He directed the best, notably the young Marlon Brando, whose performance in On the Waterfront is considered by many to be the best acting performance ever in films. He moved from acting, to theatre directing, to directing films. He was known as the nice guy who was always ready to work hard and help out in any way. From his early days as a stage manager, he earned the nickname Gadget or Gadge, which remained with him throughout his career. Despite all his success, he admits to always feeling like an outsider, never shaking off the insecurity he developed  as a kid and young man, the poor immigrant among the Americans he studied and worked with.  He was tortured by his own deferential behaviour, inherited from his father and other Anatolian Greeks who, as minorities in Turkey, adopted a public face of subservience and solicitousness to avoid persecution and violence. He wrote of the ‘Anatolian smile’ (also the alternate name of what he considered his best film, America America) — the outward conciliatory persona he and his forefathers bore, that belied a deep self-hatred that Kazan was to finally confront and try to overcome following his public fall from grace.

If reading memoir is an attempt to find truth, then Kazan’s personal account is a masterpiece. He admits that his advanced age and the fact that many of those he writes about are dead, allow him the luxury of brutal honesty in describing events such as his countless affairs, as well as his innermost feelings of shame, despair, ambivalence and insecurity.  You know you’re bumping up against something real as you read his conflicted thoughts about his first marriage to Molly, about the long term affair and ‘love child’ that threatened to dissolve that union and his ultimate realization that he is committed for life to this now sexless marriage because of both deep love and a neurotic mutual need. He even admits to a  paternalistic and sexist “Anatolian men don’t divorce their wives”  stance.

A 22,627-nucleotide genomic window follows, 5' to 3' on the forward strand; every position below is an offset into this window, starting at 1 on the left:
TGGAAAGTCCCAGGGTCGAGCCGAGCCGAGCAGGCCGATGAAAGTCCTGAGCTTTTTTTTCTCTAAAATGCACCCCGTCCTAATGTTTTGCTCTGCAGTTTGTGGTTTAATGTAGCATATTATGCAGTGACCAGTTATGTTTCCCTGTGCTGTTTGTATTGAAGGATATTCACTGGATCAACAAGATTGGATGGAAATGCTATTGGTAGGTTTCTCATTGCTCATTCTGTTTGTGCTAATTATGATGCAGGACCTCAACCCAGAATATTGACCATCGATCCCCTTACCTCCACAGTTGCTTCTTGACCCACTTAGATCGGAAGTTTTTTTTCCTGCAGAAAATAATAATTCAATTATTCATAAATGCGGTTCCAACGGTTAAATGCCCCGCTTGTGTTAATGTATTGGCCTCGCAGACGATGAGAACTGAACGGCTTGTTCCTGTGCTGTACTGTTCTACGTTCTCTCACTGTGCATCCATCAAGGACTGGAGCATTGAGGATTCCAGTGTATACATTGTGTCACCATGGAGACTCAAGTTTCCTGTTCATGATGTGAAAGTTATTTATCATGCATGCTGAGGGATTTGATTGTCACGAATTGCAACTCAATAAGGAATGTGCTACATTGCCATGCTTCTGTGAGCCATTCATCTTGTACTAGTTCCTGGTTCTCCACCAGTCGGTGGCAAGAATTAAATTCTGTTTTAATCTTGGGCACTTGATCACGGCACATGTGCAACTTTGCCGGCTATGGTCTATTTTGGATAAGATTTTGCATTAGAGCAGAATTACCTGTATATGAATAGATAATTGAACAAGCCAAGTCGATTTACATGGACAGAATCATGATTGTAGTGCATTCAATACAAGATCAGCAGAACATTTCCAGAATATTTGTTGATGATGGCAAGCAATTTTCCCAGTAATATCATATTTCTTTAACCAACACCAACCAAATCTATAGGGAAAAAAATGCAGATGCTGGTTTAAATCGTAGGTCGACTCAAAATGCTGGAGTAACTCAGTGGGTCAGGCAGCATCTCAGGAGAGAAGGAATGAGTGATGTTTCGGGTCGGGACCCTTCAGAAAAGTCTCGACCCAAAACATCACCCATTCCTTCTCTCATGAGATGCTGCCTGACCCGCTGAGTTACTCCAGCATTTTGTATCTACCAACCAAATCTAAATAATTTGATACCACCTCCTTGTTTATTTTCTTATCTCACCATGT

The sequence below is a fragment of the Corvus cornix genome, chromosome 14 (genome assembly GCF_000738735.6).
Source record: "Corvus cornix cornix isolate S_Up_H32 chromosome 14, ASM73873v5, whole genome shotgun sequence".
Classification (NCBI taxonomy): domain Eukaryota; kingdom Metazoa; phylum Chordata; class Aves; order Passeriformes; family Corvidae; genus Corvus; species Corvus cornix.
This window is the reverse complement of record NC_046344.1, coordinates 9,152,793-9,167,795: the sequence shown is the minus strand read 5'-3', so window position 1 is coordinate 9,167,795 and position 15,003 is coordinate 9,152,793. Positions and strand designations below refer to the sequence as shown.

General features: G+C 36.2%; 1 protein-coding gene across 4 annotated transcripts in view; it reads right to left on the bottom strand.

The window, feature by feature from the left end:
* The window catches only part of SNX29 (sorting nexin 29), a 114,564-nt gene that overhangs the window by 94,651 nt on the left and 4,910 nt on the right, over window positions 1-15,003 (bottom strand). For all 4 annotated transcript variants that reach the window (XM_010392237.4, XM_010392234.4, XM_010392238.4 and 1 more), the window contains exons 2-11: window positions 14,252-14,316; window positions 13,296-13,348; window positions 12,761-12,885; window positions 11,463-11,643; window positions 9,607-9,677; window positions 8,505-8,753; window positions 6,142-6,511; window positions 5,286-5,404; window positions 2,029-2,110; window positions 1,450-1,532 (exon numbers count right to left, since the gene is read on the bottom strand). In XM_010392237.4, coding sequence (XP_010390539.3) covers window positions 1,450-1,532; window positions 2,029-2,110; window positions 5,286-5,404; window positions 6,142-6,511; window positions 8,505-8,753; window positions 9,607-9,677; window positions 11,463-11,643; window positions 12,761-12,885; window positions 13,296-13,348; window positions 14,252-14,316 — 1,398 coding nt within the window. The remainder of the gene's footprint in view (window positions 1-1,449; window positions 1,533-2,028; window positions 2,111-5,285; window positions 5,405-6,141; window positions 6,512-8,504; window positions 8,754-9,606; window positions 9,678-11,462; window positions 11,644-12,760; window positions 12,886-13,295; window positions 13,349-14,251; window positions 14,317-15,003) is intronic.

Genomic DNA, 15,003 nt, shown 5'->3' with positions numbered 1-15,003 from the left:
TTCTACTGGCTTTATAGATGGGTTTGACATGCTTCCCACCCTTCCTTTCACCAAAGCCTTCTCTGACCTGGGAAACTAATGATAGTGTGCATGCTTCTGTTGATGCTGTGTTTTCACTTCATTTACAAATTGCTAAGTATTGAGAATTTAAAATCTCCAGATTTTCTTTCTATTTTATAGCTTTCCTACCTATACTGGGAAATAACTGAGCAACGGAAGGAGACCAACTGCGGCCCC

Kazan’s memoir spares no one, least of all himself. He lays out his life, explains why he thinks he did what he did, asks for understanding from those he cares about, but in the end does not apologize. Instead, we get the truth. That everything in life is ambiguous. That to live is often to act with the humbling knowledge that we are hurting others we care deeply about. And that despite this, we don’t want to live an ‘either/or’  life; we want both at the same time, and carry on as if we can, to our own and others’ peril.  That sometimes, in an effort to be true, to reveal ourselves by dropping the Anatolian smile, we overturn our lives and create havoc instead of harmony, with others rejecting the person we’ve been hiding. And that despite this pain and alienation, the person behind the mask may emerge, damaged and imperfect, but able to live by inner standards that temper the wrath of the outside world. Kazan’s memoir is so aptly titled:  A Life. It’s his, but it’s also mine and yours.